The Generation Gap : We were then. They are now

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The Generation Gap : We were then. They are now

Postby brockbankdm-p40 » Fri Nov 30, 2007 2:50 pm

We read from the Encyclopedia Britannica, and they create definitions on Wikipedia.

We preferred watching the show, and they want to be part of it (over 50,000 videos are being made on You Tube each day.

We listened as the news anchor, politician, and teacher spoke to us. They comment on the news, blog about political candidates and parties, and have a voice that wants to be heard.

We grew up trying to find our place in the world, and now they want to shape and define it.

We are their parents, and they are our children.

We lecture them, but find they only wanted to be mentored.

At times we resort to controlling them, while they fight back only wanting to be enabled.

We believed that your participation in society meant getting the right title, degree, or promotion. You then became a specialist or expert with the necessary clout to treat patients, open your business doors, or be the PR person for a company. But mostly we thought you got a job.

Experience mattered.

They believe in the “wisdom of the crowd” where anyone can participate, especially online. (That is where all business is going anyway!) Your reputation comes from an eBay seller rating, Amazon book review, or idea you gave Dell on They believe you create your opportunities.

Contribution matters.

In 2004, a 23-year old Harvard student created Facebook. Today it has 41 million users, mostly college kids who prefer to hang out there than crack the books. Experts estimate Facebook may now be worth $7-$8 billion. No wonder it has caught the attention of Microsoft, Yahoo, and other powerhouses who want to niche market to these users. And for the student? Forget email. It’s much more fun to “poke” a friend or write on their “wall” on Facebook!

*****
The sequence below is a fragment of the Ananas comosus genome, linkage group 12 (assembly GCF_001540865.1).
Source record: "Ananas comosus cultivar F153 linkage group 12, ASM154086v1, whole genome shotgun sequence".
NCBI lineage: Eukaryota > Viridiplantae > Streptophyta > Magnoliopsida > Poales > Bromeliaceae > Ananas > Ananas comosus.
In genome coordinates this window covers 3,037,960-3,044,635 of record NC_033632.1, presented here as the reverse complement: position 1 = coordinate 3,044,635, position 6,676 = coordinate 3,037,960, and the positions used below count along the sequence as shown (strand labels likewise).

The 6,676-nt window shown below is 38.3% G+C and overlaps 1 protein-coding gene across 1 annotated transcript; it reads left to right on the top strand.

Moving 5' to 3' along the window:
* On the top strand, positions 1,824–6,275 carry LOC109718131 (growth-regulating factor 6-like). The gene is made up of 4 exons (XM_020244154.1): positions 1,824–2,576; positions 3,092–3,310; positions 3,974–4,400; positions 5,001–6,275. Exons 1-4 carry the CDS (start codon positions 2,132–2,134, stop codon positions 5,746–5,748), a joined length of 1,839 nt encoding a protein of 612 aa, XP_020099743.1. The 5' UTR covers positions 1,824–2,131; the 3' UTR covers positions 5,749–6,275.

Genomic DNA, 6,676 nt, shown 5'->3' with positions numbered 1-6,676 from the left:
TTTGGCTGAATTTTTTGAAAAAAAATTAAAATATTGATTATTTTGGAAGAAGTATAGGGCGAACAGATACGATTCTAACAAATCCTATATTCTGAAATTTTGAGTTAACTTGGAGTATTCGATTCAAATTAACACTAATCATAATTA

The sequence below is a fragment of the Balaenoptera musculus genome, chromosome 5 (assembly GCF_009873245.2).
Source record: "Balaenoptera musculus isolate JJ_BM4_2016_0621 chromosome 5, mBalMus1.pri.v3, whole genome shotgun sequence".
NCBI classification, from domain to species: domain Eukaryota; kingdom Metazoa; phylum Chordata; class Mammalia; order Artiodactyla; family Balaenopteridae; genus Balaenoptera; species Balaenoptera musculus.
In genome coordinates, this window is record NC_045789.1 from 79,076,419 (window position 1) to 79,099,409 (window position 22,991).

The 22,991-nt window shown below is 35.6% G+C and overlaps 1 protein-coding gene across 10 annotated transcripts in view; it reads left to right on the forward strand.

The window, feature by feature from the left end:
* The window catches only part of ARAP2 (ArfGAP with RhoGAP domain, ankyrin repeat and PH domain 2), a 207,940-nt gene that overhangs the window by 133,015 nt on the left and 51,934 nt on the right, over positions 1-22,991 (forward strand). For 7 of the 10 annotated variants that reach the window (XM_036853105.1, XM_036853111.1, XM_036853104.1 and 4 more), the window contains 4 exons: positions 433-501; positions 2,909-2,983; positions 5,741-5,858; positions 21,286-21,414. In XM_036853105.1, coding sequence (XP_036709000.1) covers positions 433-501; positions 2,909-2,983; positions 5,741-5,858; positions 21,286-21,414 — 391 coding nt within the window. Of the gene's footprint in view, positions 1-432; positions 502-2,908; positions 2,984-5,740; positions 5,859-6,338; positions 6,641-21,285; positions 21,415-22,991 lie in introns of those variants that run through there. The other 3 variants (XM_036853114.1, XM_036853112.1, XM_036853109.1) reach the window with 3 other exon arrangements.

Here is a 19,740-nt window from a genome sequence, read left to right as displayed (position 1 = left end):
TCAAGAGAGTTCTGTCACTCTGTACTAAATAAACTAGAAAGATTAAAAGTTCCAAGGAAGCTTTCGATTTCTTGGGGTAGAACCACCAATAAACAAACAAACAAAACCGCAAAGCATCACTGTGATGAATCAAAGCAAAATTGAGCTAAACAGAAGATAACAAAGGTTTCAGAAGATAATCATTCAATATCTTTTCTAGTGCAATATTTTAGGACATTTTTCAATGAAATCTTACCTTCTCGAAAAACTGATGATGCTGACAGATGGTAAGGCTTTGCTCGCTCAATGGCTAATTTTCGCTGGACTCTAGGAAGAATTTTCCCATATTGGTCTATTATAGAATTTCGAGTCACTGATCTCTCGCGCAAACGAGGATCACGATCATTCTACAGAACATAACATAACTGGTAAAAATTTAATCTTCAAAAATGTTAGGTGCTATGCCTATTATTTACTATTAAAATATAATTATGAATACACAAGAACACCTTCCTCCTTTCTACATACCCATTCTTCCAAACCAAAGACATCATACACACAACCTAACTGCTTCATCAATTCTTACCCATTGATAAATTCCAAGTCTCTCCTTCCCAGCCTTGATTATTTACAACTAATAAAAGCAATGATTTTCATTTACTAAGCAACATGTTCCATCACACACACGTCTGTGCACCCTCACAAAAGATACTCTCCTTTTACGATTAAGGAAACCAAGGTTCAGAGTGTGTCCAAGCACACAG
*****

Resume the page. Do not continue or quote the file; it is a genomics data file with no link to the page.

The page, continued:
In 1999, a 19 year old shook up the music industry when he created Napster and allowed people to share music over the Internet without having to purchase their own CD. The power shifted to the consumer who now experiences more convenience and choice (you don’t have to drive down to the store, and purchase nine other songs you didn’t want on the CD).

Our generation was cautious and not so presumptuous in leading our lives. The younger generation is unapologetic about shaping their lives - and our’s as well.

Napster changed the music industry, and experts believe Facebook and other collaborative, social networking sites will change our work cultures. We live in the Knowledge Age. Knowledge is created as a by-product of interaction. And Business Week says the winners in business will be those who "host the best conversations."

We thought the rule was to “stop talking and get back to work”, your studies, etc. And They believe “start talking and get to work”.

Blogs, wikis, YouTube, Facebook, Napster…These are disruptive technologies. And our kids - and their generation - are the disruptive technologists.

Suddenly Potential is challenging Experience. And Talent appears pretty tall “standing up straight” next to Position.

No wonder we’re revisiting questions about social proprieties, views about authority, and how best to get work done.

Experts say we are immigrants to this strange world, who don’t really understand the technology, and are wary of its future. And they are natives who speak the language, know the technology, and embrace its future.

We saw the world as hierarchical, but a book author is saying it’s flat. And when we thought we could trust the expert, other experts are teaching us about the “power of us”.(After all, last year, you and me were named as Time Magazine’s “Person of the Year”)

As parents, we have experienced both worlds, and have our past to help us see the difference. Our kids have no recollection of things past, and only know the present.

Their college experience teaches them that knowledge is power, but are prone to enter into paths of powerful - even destructive - forces. Our life’s experiences have wisely taught us that not all knowledge is of equal worth, and that we must look to a higher power.

We need their enthusiasm, drive and brave entrance into this digital age. And they need our counsel, wisdom and experience to navigate it carefully.

Certainly, our distinct roles are shifting, but they both still do matter. For now more than ever before, we need each other.

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